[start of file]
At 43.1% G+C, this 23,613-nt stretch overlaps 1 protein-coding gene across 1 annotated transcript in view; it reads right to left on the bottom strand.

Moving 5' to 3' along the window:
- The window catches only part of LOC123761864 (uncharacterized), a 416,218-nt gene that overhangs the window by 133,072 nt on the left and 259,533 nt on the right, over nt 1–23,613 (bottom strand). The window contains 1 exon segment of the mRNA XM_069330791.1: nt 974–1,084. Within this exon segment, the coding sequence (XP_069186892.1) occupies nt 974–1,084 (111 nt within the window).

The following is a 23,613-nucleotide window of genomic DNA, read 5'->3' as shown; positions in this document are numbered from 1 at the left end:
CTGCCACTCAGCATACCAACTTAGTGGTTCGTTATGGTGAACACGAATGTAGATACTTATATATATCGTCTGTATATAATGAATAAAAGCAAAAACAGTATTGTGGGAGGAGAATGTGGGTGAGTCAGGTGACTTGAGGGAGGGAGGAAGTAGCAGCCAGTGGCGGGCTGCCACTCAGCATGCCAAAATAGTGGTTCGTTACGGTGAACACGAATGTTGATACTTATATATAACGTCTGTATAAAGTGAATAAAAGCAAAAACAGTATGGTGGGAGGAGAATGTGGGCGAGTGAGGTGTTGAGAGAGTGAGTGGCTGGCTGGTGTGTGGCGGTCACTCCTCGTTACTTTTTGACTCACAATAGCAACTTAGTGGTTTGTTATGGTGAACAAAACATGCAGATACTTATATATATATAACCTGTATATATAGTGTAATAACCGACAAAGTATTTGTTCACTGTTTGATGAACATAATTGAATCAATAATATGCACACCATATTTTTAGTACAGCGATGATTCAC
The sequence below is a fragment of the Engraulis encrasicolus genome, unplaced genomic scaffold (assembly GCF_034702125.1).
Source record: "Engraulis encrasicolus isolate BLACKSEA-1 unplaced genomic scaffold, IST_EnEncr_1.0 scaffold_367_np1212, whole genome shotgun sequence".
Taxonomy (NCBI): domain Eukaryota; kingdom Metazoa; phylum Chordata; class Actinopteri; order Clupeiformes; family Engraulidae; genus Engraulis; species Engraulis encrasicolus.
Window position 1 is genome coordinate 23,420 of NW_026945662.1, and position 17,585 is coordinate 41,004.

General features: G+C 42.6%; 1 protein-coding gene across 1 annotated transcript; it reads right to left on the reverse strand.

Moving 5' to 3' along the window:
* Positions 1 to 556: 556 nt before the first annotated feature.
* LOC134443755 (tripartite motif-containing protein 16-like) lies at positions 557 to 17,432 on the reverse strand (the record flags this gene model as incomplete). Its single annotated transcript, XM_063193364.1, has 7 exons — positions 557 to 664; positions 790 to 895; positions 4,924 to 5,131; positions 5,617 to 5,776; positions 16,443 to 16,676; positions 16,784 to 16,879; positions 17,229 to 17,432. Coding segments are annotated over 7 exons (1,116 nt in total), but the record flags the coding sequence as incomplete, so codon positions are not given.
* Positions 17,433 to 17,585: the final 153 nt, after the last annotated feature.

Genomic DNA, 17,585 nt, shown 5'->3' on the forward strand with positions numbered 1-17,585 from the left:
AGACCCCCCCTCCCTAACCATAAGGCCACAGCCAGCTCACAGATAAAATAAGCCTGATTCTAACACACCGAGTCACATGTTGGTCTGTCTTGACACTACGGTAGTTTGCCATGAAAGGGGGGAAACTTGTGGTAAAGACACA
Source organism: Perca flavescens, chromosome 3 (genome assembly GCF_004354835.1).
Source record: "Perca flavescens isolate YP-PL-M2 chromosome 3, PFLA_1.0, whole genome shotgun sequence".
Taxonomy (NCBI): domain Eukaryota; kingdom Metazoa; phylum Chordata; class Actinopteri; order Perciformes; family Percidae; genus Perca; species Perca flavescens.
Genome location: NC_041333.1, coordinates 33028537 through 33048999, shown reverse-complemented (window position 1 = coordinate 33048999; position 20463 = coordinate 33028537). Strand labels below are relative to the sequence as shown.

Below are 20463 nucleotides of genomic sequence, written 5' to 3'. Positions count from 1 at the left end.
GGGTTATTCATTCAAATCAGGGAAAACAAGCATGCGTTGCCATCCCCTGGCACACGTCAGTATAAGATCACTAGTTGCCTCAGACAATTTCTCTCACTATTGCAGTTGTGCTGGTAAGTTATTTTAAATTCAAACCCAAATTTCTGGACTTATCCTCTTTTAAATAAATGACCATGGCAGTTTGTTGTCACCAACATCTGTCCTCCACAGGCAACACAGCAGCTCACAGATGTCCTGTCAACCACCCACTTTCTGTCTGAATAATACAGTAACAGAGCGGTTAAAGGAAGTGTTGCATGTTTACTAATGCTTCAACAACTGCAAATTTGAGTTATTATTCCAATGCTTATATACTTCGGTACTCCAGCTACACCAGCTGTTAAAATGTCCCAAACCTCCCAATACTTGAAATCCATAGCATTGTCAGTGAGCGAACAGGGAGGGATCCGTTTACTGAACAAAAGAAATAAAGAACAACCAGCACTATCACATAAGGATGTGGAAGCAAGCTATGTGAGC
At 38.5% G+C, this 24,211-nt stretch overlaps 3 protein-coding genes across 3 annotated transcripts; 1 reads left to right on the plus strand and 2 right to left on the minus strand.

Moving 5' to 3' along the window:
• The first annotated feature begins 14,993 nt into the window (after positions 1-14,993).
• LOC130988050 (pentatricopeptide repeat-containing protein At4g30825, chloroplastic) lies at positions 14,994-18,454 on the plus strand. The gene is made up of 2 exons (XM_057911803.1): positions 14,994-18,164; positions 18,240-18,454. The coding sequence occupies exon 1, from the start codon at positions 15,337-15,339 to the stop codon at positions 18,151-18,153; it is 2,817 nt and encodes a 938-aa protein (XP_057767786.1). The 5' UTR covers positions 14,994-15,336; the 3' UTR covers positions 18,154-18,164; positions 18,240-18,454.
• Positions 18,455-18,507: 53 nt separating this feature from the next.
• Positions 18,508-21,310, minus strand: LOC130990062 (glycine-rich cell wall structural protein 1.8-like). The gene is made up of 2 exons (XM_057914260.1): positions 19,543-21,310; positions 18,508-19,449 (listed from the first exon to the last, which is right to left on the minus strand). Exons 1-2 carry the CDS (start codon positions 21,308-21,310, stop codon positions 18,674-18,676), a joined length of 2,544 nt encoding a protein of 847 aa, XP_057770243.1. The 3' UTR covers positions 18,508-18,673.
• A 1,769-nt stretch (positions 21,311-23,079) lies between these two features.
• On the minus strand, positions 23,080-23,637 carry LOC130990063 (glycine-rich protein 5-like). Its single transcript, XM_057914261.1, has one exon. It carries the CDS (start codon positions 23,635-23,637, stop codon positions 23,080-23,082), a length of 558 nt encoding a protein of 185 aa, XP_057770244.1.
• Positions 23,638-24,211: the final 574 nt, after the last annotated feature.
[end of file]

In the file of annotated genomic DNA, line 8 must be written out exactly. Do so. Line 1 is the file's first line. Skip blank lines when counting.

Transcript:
Taxonomy (NCBI): domain Eukaryota; kingdom Metazoa; phylum Chordata; class Actinopteri; order Clupeiformes; family Engraulidae; genus Engraulis; species Engraulis encrasicolus.